IN AN OBLIQUE commentary on global politics, the Pritzker Prize jury just awarded architecture’s highest honor to a little-known trio of Spanish architects who carefully honor local topography and culture in their contemporary designs.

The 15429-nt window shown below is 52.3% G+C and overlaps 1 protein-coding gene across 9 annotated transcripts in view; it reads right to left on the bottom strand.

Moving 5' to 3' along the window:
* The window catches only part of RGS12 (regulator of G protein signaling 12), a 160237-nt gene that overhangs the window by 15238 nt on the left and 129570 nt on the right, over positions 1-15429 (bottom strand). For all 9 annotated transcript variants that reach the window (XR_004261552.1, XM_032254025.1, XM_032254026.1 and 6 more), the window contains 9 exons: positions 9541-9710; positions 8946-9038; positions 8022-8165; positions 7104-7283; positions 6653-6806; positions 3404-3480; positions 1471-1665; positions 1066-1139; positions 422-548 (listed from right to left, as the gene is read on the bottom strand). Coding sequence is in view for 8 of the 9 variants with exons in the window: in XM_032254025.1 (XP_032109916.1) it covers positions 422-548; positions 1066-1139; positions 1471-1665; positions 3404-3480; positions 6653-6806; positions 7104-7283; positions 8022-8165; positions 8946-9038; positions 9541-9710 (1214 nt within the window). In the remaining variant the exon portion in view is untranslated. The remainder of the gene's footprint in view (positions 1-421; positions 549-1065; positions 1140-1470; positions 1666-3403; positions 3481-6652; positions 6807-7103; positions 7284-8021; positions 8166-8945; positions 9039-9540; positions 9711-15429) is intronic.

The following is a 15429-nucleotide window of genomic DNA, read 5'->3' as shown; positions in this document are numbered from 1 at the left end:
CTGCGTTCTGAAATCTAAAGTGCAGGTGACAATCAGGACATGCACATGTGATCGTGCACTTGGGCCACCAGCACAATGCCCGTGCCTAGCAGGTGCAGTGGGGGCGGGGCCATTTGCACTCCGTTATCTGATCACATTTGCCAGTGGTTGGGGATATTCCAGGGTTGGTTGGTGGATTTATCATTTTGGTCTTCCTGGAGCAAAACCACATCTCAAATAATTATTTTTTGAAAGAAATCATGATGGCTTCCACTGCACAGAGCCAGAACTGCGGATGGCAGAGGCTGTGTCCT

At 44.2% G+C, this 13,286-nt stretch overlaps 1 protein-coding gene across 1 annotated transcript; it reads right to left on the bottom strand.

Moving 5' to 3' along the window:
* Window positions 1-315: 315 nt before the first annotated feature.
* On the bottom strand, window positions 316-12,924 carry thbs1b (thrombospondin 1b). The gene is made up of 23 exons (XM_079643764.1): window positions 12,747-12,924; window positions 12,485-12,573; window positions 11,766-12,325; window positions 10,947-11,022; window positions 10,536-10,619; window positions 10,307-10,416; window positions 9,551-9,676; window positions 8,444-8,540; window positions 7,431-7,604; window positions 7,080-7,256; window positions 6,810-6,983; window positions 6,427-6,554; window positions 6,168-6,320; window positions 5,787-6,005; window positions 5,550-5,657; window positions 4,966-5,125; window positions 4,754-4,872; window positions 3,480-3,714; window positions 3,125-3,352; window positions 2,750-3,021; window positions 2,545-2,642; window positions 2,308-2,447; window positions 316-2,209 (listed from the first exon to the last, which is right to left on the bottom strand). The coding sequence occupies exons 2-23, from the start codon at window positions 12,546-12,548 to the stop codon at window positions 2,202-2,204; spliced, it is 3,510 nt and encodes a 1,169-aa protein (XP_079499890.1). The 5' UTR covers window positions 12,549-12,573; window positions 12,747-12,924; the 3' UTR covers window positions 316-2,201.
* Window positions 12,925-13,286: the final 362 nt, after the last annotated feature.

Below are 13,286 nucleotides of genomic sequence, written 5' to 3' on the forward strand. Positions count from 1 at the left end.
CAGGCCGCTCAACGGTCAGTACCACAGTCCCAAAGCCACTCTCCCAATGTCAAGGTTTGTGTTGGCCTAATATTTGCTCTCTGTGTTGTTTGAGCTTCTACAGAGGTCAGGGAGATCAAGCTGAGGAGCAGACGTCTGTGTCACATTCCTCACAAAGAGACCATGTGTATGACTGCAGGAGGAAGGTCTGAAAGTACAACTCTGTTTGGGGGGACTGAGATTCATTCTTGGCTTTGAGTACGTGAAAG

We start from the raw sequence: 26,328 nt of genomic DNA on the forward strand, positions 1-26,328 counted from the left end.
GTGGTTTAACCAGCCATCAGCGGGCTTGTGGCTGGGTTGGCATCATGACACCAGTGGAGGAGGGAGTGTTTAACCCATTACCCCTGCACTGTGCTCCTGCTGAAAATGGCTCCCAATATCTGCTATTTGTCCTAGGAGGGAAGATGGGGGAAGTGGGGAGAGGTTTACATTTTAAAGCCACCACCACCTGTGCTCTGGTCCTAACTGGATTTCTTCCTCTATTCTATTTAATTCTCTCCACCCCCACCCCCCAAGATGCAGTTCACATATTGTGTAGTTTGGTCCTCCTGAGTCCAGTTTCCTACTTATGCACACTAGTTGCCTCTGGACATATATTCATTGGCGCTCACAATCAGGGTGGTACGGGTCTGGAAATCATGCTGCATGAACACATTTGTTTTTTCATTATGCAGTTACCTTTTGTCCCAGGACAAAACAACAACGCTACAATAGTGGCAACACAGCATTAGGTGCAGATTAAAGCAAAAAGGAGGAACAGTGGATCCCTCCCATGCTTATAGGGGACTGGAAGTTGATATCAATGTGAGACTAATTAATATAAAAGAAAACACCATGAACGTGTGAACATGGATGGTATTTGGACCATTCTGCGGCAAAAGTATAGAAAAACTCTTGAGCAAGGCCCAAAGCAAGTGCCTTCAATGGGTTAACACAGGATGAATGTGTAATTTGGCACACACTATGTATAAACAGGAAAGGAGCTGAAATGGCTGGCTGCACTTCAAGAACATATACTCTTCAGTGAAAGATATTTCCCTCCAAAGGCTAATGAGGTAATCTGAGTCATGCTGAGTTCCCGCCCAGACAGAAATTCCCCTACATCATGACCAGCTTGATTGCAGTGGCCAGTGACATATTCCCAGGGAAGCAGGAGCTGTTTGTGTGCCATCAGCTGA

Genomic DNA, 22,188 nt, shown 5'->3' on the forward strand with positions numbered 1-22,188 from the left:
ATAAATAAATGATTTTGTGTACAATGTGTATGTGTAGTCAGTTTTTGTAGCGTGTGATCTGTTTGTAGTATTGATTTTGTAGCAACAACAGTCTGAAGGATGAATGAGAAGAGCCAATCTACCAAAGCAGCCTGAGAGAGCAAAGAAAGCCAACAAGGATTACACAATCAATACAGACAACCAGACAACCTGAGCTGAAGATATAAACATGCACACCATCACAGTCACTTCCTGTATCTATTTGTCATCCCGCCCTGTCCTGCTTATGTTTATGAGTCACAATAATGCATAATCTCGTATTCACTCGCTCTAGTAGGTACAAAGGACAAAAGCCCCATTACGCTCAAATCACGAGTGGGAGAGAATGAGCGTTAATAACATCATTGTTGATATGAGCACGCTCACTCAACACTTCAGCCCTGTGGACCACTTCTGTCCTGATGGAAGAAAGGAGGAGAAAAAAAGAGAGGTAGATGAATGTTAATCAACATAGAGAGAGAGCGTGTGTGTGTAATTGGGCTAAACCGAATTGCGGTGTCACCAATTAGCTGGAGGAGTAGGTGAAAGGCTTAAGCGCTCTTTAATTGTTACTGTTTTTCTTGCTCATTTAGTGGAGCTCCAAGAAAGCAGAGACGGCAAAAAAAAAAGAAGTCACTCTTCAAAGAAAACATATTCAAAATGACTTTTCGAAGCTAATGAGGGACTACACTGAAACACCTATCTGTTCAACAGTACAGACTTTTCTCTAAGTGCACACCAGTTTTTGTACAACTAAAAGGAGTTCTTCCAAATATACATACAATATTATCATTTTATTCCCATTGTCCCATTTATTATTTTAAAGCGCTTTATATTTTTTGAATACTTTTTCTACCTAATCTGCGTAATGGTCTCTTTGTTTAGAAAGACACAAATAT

Rafael Aranda, Carme Pigem, and Ramon Vilalta are the principals at RCR Arquitectes, a small studio in Olot, a Catalonian town known for welcoming immigrants. The firm’s oeuvre is similarly provincial: Notable projects include a swooping canopy of a restaurant, a winery nestled into the earth, and a technicolor school, all in the Girona region of Spain. The trio have a taste for dark ochre-colored steel and soaring glass panels that bring the outdoors inside, at least visually. “But what sets them apart,” the jurors wrote, “is their approach that creates buildings and places that are both local and universal at the same time.”